Last year, the federal Department of Transportation modified its drug testing rules for employees who return to work following a positive test result or a refusal to test. In order to deter cheating, DOT required the employer to directly observe the employee providing the sample (49 C.F.R. §40.67(i)). For obvious reasons, many employers felt uncomfortable with the direct observation requirement. Last week in BNSF Railway Co. v. USDOT, the U.S. Court of Appeals for the District of Columbia upheld the DOT rule.
BNSF and several transportation industry unions challenged the rule, claiming that it was arbitrary and capricious, and that it violates the Fourth Amendment privacy rights of the affected employees. The D.C. Circuit rejected the challenge to the rule, noting voluminous data collected by DOT that supports its position that the availability of drug test cheating technology is widespread. The lack of statistical data on actual employee cheating is not required to support the basis for the rule. The court also concluded that employees who return to work following a positive test have a greater incentive to cheat.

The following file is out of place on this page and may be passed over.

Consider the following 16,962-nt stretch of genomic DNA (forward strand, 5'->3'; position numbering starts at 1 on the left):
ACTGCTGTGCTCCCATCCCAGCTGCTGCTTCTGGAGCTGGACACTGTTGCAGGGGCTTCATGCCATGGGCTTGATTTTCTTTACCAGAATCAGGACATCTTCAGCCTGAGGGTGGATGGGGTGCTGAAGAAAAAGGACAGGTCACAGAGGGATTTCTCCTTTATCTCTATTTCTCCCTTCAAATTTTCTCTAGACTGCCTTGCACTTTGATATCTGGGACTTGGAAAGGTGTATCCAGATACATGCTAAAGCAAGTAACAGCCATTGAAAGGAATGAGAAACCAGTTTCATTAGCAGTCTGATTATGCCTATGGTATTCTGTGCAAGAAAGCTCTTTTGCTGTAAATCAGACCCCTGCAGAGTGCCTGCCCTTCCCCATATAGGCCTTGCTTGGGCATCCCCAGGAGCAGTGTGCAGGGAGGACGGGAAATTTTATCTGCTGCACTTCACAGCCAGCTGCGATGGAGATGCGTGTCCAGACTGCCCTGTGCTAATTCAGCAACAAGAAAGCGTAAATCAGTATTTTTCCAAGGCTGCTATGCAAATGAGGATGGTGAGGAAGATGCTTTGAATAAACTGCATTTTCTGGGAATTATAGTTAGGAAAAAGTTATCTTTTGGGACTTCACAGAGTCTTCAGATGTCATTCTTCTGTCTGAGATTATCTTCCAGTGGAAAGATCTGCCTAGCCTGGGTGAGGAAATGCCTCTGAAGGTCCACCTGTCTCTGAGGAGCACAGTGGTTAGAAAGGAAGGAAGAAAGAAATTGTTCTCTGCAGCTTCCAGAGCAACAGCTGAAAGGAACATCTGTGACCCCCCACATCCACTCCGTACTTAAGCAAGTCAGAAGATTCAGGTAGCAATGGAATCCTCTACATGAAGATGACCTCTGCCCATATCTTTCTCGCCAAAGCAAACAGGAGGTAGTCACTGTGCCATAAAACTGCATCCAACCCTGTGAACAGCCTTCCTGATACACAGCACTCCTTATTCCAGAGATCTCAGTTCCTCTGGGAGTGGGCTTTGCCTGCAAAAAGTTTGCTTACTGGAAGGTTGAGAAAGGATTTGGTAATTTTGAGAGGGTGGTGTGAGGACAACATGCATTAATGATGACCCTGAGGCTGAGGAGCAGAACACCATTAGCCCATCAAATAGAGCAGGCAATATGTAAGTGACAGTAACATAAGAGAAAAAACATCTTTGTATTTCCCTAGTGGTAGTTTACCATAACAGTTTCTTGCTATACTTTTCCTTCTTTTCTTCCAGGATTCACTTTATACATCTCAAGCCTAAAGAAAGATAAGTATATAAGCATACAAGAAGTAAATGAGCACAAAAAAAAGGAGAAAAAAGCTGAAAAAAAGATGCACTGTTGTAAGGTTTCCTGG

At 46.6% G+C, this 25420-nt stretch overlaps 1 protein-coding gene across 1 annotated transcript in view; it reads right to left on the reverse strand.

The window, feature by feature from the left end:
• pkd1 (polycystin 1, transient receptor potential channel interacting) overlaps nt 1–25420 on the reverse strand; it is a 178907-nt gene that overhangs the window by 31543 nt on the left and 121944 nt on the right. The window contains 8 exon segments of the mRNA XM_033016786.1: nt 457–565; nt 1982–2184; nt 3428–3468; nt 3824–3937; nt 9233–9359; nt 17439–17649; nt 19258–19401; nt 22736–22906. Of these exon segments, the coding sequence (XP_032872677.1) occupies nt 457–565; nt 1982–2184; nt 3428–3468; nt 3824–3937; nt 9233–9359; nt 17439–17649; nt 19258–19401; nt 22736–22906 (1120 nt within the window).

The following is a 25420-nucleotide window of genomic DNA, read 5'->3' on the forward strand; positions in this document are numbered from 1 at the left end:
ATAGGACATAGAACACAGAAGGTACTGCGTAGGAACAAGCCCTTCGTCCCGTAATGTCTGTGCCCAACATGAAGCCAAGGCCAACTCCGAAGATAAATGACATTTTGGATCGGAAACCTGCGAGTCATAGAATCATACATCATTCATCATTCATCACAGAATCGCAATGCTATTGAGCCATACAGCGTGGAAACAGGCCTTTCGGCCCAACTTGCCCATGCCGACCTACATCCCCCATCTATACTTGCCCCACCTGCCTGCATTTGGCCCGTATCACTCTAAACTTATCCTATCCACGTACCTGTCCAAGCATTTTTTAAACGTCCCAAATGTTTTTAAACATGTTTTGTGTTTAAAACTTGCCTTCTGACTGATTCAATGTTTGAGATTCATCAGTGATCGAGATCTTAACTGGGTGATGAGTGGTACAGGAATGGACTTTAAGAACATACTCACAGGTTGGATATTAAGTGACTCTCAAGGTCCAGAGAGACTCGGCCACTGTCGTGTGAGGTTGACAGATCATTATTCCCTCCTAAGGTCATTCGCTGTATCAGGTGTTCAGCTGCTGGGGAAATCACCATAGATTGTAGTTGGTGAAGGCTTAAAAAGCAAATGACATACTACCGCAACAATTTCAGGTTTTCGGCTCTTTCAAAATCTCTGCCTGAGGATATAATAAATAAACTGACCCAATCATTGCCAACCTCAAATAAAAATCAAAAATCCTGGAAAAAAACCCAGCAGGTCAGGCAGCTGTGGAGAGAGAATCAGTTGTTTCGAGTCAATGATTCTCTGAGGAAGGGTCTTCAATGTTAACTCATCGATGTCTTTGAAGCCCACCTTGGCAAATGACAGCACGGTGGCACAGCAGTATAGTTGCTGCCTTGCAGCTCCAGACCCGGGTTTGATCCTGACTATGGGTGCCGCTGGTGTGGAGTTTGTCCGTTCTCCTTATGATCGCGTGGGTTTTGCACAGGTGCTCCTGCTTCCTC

The D.C. Circuit also concluded that direct observation is consistent with Fourth Amendment search and seizure requirements. The government’s compelling interest in transportation safety outweighs a returning employee’s privacy concerns. These employees have already engaged in activity that creates a reasonable suspicion of possible future drug use.
In the unlikely event of an en banc or Supreme Court reversal, employers will have to continue to conduct direct observation tests for returning DOT regulated employees.